For more on the math of Thanksgivukkah, listen to my story on Weekend Edition. For more on the food, read on.

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Television
11:21 pm
Fri November 22, 2013

Allons-y! Why We've Been Traveling With 'Doctor Who' For 50 Years

Jenna Coleman plays Clara, companion to Eleventh Doctor Matt Smith. The relationship between the Doctor and his companions is at the core of Doctor Who's long-lived appeal.
Adrian Rogers/BBC

Originally published on Sat November 23, 2013 6:18 am

This afternoon, millions of fez-wearing fans around the world will tune in to a very special episode of Doctor Who. The venerable British sci-fi series turns 50 today — though the time traveling alien Doctor himself is probably somewhere on the wrong side of 1,000.

From scrappy, low-budget beginnings (bubble-wrap monsters, anyone?), Doctor Who has become a global phenomenon. Only soap operas can match it for longevity and popularity. So what's the secret to the Doctor's appeal?

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Code Switch
1:30 pm
Fri November 22, 2013

Rev. T.J. Jemison Remembered As Civil Rights Movement Pioneer

The Rev. T.J. Jemison escorts Mary Briscoe (left) and Sandra Ann Jones from jail in Baton Rouge, La., on April 4, 1960. The two had been in jail as a result of lunch counter sit-ins.
AP

Originally published on Fri November 22, 2013 2:21 pm

The state of Louisiana is paying tribute Friday to the Rev. T.J. Jemison, a strong and steady voice against unequal treatment for blacks in the Jim Crow South.

Jemison's body lay in repose at the Louisiana State Capitol in Baton Rouge, where Sen. Mary Landrieu, D-La., said he will be remembered as one of the greats of the civil rights movement.

"He had such a heart and courage for justice," Landrieu said. "There are very few people in our state that will rise to that level of influence, and it is very appropriate that our Capitol was opened up for him today."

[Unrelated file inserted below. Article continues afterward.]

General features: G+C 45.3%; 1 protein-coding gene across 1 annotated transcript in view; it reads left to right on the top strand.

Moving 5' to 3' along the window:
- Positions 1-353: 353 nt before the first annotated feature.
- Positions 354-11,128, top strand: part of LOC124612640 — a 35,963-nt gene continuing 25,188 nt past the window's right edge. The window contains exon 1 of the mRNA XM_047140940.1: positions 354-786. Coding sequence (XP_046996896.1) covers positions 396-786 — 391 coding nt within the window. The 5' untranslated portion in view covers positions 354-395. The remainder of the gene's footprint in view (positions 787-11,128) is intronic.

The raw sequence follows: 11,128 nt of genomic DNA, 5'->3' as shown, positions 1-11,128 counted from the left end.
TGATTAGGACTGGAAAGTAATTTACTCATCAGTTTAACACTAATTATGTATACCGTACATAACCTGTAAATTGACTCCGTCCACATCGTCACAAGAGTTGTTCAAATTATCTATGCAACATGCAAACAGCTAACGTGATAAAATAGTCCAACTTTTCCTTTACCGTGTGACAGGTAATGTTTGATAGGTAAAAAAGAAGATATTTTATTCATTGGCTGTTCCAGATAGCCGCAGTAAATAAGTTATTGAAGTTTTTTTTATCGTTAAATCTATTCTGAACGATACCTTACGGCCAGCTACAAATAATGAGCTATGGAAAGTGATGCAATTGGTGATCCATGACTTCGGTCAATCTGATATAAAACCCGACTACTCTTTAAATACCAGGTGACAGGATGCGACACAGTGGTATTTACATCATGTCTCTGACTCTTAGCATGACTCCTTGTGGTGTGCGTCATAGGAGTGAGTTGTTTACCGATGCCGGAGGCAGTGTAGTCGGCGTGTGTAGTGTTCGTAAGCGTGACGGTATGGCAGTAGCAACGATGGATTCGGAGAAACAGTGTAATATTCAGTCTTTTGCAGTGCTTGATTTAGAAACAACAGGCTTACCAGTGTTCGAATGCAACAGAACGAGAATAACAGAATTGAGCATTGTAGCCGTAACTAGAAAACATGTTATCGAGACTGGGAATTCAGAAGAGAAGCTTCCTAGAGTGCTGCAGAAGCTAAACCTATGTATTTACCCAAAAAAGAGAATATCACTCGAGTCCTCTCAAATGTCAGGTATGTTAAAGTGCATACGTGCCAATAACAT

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The Salt
1:06 pm
Fri November 22, 2013

Ancient Wine Bar? Giant Jugs Of Vino Unearthed In 3,700-Year-Old Cellar

Graduate student Zach Dunseth carefully excavates wine jugs found in the ruins of a Canaanite palace that dates back to about 1700 B.C.
Eric H. Cline Courtesy of Eric H. Cline/George Washington University

Originally published on Tue November 26, 2013 11:06 am

It looks like our ancestors from the Bronze Age were way bigger lushes than we had ever realized.

Archaeologists have discovered a personal wine cellar in a palace that dates back to 1700 B.C. It's the oldest cellar known, and the personal stash was massive.

More than 500 gallons of wine were once stored in a room connected to the palace, located in modern-day northern Israel, scientists said Friday at a conference in Baltimore. That's enough vino to fill 3,000 wine bottles — or a seven-person hot tub.

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All Tech Considered
12:57 pm
Fri November 22, 2013

Hard-Core And Casual Gamers Play In Different Worlds

Kelly Kelley, who goes by the gaming pseudonym MrsViolence, streams her play nightly for her many fans to watch.
Twitch.TV screenshot

Originally published on Fri November 29, 2013 1:49 pm

This holiday season, the video game industry is looking to reignite sales as two game titans, Sony and Microsoft, launch the next generation of game consoles.

Their target demographic is the group of dedicated players known as hard-core gamers. Dive into the wide world of video game culture on YouTube and you'll hear that term being thrown about.

So what exactly is a hard-core gamer?